By on November 17, 2018

Image: Maserati

In between local radio spots that endlessly hawk Mitsubishis with free winter tires and incentives piled high on the hood, there’s sometimes an ad for, oddly, the Maserati Ghibli — the aging luxury sedan named after a late-60s sex bomb of a performance coupe. It looks like no one’s getting the message.

Sales and profits have tumbled at the Fiat Chrysler-owned marque, and FCA CEO Mike Manley now admits bundling the Italian brand with Alfa Romeo was a mistake. 

After earnings fell 87 percent in the third quarter, with global sales down 19 percent in the same period, Manley says Maserati hasn’t received the nurturing it needs. Instead of treating it like a vulnerable sapling, FCA essentially handled Maserati like it was already a forest. As a result, focus strayed from the brand to the much healthier Alfa.

Profit margins fell to 2.4 percent in the last quarter, down from 13.8 percent a year earlier. Time for triage.

“With hindsight, when we put Maserati and Alfa together, it did two things. Firstly, it reduced the focus on Maserati the brand. Secondly, Maserati was treated for a period of time almost as if it were a mass market brand, which it isn’t and shouldn’t be treated that way,” Manley said in an earnings call reported by Automotive News.

Since late CEO Sergio Marchionne targeted 2018 sales at 75,000 units in the company’s previous five-year plan, the bar has already been lowered once, to 50,000 vehicles. That goal’s now a pipe dream. Over the first nine months of 2018, global Maserati sales amounted to just 26,400 cars and SUVs. A botched Levante launch in 2016 hasn’t helped matters at all — in a market where high-zoot SUVs are a license to print money, FCA finds its ink cartridge dry. The Levante’s floundering.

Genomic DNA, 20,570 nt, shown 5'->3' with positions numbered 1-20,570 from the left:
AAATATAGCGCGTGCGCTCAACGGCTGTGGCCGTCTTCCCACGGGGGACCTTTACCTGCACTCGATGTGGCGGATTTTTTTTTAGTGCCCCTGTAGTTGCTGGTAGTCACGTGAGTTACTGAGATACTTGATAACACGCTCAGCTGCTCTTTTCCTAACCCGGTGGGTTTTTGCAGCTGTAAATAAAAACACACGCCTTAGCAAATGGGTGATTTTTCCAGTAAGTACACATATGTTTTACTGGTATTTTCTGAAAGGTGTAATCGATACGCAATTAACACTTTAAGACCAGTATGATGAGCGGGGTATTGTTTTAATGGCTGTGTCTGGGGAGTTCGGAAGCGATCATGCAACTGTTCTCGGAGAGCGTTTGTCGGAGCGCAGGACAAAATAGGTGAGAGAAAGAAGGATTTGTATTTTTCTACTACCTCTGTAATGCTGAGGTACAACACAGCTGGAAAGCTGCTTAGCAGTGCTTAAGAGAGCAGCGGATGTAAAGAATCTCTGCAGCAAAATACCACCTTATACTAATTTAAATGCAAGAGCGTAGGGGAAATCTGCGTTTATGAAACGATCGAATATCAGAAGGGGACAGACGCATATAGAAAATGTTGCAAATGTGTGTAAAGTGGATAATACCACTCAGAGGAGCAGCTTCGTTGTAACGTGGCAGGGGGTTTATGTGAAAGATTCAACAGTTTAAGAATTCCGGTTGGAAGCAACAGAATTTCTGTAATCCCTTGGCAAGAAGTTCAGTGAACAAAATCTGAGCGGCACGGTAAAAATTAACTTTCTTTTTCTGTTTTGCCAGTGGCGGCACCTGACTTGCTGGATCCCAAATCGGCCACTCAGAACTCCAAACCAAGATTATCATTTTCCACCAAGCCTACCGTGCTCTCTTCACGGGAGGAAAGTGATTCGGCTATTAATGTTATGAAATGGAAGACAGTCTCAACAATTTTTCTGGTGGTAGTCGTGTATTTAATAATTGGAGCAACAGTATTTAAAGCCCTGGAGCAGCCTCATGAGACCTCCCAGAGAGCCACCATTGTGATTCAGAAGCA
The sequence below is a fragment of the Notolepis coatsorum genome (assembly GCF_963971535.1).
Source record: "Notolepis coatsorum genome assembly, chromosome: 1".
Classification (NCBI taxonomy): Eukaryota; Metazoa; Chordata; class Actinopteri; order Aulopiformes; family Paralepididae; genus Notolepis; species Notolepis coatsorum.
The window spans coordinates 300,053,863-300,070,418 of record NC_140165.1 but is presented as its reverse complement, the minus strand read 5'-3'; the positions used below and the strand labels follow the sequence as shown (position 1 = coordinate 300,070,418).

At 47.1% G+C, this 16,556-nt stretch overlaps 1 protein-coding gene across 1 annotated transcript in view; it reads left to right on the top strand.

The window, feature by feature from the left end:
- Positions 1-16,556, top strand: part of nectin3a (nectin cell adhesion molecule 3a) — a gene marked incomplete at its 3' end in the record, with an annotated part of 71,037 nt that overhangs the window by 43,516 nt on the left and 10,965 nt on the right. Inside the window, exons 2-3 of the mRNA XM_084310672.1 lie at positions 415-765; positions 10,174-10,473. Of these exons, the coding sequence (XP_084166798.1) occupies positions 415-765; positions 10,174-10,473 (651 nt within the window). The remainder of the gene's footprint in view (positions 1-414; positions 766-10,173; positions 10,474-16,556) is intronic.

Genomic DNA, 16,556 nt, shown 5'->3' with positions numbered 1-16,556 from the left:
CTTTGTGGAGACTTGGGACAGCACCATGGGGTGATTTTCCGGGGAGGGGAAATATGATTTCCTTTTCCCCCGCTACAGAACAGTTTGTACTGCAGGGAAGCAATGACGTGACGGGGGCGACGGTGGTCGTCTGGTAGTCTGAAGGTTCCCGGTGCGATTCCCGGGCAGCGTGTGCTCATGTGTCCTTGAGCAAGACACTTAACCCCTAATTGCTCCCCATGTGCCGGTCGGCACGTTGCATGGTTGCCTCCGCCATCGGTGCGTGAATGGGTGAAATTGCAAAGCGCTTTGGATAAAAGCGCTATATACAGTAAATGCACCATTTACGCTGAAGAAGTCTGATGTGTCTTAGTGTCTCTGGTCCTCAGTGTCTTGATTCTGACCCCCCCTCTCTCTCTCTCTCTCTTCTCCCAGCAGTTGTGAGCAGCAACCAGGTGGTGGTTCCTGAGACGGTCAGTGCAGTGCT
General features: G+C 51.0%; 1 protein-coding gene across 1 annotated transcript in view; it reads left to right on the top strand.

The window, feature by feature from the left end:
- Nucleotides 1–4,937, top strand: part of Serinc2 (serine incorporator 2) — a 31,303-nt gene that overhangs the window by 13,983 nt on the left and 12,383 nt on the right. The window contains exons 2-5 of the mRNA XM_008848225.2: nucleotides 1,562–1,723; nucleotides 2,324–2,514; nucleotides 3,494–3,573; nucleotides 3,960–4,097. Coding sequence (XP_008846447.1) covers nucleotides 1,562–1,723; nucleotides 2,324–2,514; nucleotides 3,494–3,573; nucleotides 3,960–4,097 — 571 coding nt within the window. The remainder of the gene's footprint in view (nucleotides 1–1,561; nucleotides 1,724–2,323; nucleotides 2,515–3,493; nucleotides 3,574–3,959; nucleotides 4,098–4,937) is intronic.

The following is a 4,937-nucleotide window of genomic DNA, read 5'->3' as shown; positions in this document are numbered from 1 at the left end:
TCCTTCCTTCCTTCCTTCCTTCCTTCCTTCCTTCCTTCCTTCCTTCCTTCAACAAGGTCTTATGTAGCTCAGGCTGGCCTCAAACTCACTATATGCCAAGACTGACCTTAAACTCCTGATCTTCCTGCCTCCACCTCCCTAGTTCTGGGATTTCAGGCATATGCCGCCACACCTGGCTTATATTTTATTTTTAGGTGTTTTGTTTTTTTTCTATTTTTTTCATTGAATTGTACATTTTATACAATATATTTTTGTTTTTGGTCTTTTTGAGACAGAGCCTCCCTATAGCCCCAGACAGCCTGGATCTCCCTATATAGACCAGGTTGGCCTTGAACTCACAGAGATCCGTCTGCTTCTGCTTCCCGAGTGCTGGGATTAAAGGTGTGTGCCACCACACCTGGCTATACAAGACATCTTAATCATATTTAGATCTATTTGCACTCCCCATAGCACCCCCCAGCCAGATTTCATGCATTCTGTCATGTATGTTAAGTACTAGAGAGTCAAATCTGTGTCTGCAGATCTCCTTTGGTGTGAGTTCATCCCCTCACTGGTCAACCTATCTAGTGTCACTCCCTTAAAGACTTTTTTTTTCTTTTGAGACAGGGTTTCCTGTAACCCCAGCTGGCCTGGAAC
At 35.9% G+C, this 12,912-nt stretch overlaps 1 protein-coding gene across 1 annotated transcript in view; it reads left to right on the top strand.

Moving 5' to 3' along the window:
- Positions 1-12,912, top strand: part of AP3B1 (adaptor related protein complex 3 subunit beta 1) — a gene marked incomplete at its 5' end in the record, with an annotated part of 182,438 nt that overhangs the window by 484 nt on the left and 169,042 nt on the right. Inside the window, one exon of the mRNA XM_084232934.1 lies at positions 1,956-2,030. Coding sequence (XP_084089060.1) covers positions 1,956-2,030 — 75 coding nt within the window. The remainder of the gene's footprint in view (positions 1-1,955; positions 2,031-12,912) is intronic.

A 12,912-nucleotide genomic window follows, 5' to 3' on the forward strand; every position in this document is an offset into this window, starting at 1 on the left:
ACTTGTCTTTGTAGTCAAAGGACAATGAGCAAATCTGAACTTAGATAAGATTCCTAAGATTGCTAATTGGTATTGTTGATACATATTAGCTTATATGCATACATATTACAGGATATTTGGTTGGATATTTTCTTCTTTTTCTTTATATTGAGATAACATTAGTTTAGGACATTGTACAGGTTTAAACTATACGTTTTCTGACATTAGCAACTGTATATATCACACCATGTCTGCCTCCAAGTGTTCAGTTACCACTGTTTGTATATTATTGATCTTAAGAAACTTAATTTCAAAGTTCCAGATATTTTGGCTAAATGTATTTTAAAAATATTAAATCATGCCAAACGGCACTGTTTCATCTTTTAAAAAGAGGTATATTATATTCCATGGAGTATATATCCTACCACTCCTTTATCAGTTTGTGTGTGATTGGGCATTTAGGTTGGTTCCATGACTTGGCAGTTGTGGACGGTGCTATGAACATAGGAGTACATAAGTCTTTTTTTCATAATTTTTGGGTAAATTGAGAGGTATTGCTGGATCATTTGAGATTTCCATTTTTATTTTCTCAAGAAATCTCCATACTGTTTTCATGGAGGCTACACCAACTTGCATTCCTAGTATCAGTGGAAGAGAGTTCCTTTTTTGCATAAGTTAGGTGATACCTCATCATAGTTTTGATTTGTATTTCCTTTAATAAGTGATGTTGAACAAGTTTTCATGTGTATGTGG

Since taking the helm in July, Manley’s already taken steps to turn the brand around. In October, Manley named chief technology officer Harald Wester as Maserati’s new brand boss. Wester then snapped up Jean-Philippe LeLoup, formerly head of Ferrari’s business operations in the all-important central and eastern Europe market. Earlier this month, FCA named Al Gardner, North American head of Maserati dealer operations, to take control of the brand in that region.

With the exception of the Levante, promised products from the previous five-year plan never reached the showroom, further compounding Maserati’s sales woes. They’re still on the horizon — an Alfieri coupe and convertible and a mid-sized SUV, electrification galore — but the timeline remains hazy.

Manley told analysts that he isn’t done trying to whip the brand into shape. The flurry of hirings and title changes in the past month “will be followed by some further action we will take in the fourth quarter,” he said. “It will take at least two quarters to sort through some of the channel issues, but I’m expecting Harald and his team to make some significant progress beginning in the second half of 2019.”

[Images: Maserati]

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18 Comments on “Maserati Will Finally Get the Love It Needs: Manley...”


  • avatar
    Vulpine